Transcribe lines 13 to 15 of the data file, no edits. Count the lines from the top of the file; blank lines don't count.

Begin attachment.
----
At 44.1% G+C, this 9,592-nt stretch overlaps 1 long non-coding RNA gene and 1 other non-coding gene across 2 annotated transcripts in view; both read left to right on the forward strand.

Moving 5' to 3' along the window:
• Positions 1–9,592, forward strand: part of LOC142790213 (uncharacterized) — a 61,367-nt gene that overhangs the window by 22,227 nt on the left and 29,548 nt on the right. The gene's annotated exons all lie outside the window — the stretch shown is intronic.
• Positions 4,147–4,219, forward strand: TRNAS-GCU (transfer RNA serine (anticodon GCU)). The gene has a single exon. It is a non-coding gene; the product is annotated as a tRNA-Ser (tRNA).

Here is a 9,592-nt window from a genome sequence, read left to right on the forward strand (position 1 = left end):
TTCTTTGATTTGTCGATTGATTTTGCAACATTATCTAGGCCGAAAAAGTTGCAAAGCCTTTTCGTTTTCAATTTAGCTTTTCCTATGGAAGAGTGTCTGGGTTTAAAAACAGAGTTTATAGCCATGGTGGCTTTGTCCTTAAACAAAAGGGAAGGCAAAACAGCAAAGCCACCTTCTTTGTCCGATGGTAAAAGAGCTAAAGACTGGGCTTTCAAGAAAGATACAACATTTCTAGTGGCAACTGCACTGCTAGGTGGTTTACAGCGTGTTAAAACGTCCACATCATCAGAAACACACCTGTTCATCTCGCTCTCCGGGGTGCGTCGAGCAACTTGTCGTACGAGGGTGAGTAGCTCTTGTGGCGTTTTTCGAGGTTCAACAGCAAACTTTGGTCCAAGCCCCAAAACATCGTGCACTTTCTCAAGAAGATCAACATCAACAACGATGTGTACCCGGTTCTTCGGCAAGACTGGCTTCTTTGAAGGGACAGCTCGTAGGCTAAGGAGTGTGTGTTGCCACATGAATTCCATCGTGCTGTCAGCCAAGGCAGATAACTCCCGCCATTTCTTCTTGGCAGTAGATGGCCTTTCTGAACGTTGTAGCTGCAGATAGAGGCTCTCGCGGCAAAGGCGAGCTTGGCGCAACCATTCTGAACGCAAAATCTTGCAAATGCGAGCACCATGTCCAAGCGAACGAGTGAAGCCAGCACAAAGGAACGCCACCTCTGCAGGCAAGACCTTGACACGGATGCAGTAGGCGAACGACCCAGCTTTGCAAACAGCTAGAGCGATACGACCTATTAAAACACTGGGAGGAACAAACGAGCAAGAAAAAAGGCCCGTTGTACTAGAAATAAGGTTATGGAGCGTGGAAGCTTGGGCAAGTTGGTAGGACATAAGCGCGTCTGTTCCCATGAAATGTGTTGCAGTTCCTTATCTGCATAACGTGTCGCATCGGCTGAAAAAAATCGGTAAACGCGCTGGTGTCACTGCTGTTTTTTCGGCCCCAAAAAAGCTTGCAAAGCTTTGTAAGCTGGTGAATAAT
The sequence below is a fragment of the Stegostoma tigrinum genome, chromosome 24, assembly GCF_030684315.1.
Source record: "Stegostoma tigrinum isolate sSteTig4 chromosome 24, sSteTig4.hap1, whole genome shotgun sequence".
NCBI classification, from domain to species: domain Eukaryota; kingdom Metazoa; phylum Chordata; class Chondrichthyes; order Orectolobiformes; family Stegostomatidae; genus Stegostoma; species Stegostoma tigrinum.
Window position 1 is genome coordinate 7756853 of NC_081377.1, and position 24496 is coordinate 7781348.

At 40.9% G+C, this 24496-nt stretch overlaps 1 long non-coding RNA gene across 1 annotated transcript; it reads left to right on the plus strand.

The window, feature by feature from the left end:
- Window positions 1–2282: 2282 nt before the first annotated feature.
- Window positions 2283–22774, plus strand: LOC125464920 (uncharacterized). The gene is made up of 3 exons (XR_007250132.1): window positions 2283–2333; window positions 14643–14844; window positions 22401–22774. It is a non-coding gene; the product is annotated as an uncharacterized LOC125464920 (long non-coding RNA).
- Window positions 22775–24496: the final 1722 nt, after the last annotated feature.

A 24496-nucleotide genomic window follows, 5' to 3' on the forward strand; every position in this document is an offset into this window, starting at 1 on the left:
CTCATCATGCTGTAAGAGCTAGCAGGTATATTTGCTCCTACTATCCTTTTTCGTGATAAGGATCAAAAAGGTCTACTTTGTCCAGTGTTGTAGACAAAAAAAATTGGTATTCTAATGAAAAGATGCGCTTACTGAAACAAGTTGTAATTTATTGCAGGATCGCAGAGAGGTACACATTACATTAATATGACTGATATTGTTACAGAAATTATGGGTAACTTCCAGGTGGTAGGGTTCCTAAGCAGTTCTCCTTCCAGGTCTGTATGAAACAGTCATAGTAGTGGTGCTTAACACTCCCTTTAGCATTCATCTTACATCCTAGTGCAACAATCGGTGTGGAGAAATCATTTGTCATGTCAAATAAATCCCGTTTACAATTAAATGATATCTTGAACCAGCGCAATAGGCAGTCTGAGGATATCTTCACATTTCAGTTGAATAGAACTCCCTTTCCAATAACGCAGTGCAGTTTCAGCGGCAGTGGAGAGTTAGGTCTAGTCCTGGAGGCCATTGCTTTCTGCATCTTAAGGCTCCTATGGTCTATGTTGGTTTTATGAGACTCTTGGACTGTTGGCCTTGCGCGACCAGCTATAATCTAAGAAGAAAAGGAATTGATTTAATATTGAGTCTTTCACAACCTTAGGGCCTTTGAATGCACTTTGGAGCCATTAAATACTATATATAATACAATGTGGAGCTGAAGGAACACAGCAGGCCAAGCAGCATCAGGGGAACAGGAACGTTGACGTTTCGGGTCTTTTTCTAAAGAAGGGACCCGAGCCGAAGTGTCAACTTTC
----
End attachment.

- Window positions 1–2282: 2282 nt before the first annotated feature.
- Window positions 2283–22774, plus strand: LOC125464920 (uncharacterized). The gene is made up of 3 exons (XR_007250132.1): window positions 2283–2333; window positions 14643–14844; window positions 22401–22774. It is a non-coding gene; the product is annotated as an uncharacterized LOC125464920 (long non-coding RNA).
- Window positions 22775–24496: the final 1722 nt, after the last annotated feature.